New restaurants to replace The O


TPN File Photo

Essie’s Original Hot Dog Shop, affectionately known as The O among Pittsburgh residents, was a hot dog shop located in the heart of Oakland that recently closed down after about 60 years of operation.

By Bobbo Craig, For The Pitt News

The former home of The O at the corner of Forbes Avenue and South Bouquet Street will soon be filled.

Essie’s Original Hot Dog Shop, affectionately known as The O by Pittsburgh residents, closed in April after about 60 years of operation. Mero Restaurant Group, a locally owned and operated restaurant company, will soon put two new restaurants in its place in spring 2021.

Mero, which also operates Stack’d and CHiKN on Forbes Avenue, intends to renovate the space, splitting it into two sections. One of the new restaurants will be a location of the Delaware-based Capriotti’s Sandwiches. Mero will use the other half to debut Viva Los Tacos, a new taco-focused restaurant with a Southern California theme, two floors and a full bar.

Over the many years of The O’s operation, students at Pitt have created countless traditions and memories, from making great friends and memories to attracting some of the greatest football players of all time. Chas Bonasorte, who graduated from Pitt in 1974, had a tradition of going to The O after football games during the days when Pitt played at its former stadium just a few minutes up Cardiac Hill.

“Everybody came from all over to go to The O. Whenever the Pitt stadium was here in [Oakland], it was a tradition,” Bonasorte said. “My dad and my uncle would bring me, my brother and my cousin and we would stop at The O. They had the best hot dogs and french fries in the world.”

Bonasorte said he made many memories at The O during his college years, when The O was open until 4 a.m.

“It would be like 1:30 a.m. and we would be in The O,” Bonasorte said. “It would be packed on the weekends.”

Bonasorte, who has owned and operated The Pittsburgh Stop clothing company for the past 33 years, said new restaurants in Oakland had a hand in putting The O out of business.

“Over the years, the competition with food got really bad. [Only] three businesses have been here since I’ve been here for 33 years,” Bonasorte said. “There’s way, way more food [now]. Back in the old days, they didn’t have half the places you can go to now, [so that] took a chunk outta [The O’s] money, and when they tore the stadium down, that’s when they really died. During basketball season they still do good, but there’s only seven to eight thousand [seats in the stadium].”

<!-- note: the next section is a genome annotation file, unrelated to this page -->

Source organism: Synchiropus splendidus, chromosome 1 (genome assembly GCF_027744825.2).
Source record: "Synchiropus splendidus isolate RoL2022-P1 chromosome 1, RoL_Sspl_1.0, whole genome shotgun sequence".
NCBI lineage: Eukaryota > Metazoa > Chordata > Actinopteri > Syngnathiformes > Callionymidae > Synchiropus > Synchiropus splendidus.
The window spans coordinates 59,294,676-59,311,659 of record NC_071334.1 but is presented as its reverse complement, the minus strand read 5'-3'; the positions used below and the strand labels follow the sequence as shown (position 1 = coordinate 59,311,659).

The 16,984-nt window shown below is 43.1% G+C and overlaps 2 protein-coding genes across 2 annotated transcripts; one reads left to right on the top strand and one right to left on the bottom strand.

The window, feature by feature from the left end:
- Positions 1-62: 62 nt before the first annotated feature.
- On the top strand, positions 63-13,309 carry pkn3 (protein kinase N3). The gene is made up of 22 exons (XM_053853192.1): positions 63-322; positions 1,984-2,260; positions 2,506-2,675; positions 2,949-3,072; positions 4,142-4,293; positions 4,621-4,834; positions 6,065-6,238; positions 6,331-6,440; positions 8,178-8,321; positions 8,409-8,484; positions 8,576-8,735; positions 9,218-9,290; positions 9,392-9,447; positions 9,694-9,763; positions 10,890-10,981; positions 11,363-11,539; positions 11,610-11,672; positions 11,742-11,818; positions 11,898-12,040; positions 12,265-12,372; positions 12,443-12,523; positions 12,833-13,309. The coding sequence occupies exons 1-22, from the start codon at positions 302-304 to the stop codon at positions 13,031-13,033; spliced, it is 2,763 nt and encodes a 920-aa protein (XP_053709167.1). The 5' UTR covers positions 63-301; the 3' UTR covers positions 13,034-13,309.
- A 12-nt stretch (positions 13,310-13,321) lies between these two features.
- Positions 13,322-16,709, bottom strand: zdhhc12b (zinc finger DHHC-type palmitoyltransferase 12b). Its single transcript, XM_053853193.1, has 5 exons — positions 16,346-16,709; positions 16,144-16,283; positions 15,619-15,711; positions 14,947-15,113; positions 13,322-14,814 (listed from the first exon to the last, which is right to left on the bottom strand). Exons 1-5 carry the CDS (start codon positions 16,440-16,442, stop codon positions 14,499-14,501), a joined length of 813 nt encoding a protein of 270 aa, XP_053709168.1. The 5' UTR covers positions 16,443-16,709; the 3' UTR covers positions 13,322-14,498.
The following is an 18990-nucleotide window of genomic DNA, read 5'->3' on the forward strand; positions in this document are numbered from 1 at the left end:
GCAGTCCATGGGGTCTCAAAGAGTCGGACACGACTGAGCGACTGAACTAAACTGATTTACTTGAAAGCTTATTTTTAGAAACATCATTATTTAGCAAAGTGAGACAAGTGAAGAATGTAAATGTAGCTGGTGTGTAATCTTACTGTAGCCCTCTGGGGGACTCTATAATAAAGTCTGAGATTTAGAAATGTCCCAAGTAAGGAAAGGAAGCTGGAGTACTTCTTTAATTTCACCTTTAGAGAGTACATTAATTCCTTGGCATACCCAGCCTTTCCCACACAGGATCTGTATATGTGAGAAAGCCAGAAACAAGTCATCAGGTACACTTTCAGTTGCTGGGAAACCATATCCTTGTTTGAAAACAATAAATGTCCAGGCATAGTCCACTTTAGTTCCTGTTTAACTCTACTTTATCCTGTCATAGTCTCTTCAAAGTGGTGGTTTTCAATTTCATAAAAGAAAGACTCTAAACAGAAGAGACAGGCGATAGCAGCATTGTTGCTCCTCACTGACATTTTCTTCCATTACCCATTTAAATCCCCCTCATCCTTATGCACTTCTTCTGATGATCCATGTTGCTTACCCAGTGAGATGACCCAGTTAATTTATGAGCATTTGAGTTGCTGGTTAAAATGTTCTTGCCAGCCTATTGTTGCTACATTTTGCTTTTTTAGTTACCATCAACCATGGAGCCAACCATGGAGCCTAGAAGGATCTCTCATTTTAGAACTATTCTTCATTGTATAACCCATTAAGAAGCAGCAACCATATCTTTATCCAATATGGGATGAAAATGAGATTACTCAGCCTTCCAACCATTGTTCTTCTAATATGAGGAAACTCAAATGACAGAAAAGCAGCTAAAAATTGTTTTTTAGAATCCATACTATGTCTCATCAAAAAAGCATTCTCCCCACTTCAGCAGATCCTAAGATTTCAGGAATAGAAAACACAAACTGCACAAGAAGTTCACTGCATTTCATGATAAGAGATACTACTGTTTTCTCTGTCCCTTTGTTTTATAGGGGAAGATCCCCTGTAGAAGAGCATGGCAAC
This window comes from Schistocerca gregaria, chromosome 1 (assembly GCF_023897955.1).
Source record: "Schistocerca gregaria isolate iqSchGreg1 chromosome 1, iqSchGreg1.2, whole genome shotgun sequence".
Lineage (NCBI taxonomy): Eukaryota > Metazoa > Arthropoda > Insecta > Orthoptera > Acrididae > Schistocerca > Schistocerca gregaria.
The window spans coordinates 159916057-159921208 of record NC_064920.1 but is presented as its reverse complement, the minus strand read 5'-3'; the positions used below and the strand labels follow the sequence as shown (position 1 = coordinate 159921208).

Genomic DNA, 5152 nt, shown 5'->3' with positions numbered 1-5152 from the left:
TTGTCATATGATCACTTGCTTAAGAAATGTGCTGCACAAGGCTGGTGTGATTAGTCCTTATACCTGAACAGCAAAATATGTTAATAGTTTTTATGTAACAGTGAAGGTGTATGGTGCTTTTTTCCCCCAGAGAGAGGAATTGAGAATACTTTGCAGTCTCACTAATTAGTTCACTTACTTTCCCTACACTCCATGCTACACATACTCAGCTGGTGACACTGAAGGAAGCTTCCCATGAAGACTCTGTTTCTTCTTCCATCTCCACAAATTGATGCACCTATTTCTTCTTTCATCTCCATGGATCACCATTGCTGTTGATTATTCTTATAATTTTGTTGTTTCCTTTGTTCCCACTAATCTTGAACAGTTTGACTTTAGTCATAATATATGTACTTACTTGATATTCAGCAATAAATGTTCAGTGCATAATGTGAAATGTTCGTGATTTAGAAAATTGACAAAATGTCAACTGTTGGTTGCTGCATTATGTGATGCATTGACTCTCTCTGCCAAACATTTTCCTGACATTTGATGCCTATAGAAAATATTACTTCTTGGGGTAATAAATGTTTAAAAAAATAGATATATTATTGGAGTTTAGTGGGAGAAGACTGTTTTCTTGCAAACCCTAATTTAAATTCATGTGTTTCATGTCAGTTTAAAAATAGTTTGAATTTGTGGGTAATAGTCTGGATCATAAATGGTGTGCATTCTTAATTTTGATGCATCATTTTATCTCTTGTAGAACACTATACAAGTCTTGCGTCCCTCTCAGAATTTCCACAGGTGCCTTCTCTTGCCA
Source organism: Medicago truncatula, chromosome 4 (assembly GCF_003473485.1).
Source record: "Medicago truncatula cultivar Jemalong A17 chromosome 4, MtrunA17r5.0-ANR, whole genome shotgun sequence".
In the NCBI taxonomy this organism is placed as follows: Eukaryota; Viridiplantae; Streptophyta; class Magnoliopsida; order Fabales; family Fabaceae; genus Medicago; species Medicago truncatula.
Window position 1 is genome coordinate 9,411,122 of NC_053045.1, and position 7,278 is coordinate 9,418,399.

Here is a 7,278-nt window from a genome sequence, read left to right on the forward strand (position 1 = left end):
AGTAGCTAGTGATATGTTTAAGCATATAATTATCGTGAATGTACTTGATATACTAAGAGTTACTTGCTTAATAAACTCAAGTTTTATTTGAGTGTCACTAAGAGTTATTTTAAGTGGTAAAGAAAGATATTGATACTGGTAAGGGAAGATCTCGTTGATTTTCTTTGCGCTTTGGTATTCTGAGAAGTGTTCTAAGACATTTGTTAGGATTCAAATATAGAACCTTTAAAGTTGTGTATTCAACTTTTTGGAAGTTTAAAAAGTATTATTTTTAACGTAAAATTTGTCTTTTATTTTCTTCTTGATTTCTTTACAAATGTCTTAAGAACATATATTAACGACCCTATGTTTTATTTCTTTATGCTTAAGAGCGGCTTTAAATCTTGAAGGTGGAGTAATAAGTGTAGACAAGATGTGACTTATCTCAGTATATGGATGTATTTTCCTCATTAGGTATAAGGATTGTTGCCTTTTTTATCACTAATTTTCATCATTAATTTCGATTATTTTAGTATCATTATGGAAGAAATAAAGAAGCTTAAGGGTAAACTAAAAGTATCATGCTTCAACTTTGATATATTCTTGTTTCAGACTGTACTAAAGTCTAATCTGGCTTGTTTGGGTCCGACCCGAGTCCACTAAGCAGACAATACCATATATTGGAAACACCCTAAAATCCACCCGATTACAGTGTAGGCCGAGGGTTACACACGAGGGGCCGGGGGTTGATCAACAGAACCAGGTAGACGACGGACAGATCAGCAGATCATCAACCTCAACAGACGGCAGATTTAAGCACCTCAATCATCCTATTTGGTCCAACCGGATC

But even with all its renowned hot dogs and fries, many people have only heard of The O, especially first-year students. Edwin Noel, a first-year mechanical engineering major, said he was never able to go to The O, but from what he’s heard from his friends, it holds a special place in many Pitt students’ hearts.

“The people who live near here went to it a lot and when they closed, people were upset and everything,” Noel said. “And I guess, I’ve never been there, but I guess they served really good food, really good hot dogs.”

Tim Park, a senior neuroscience and math major, said The O helped him make a connection with a new friend.

“I got to know one of my close friends [at The O]. We got food together, which was the first time [we had done that],” Park said. “It was just really memorable [because] The O was the spot where I really got close with her, and she’s still a close friend of mine now.”

Even with its dip in customers, Park said The O was still the most iconic restaurant in and around the Oakland area.

“The O was just so iconic because when you look back at old pictures of Forbes Avenue, you see different shops come and go, but the one thing that kinda stood the test of time was The O,” Park said. “As a customer I would walk in and they have the same decor, same menu items, same marketing. They didn’t have to change anything about themselves and they were still able to be successful for decades, [which] is [just] a testament to how good they are.”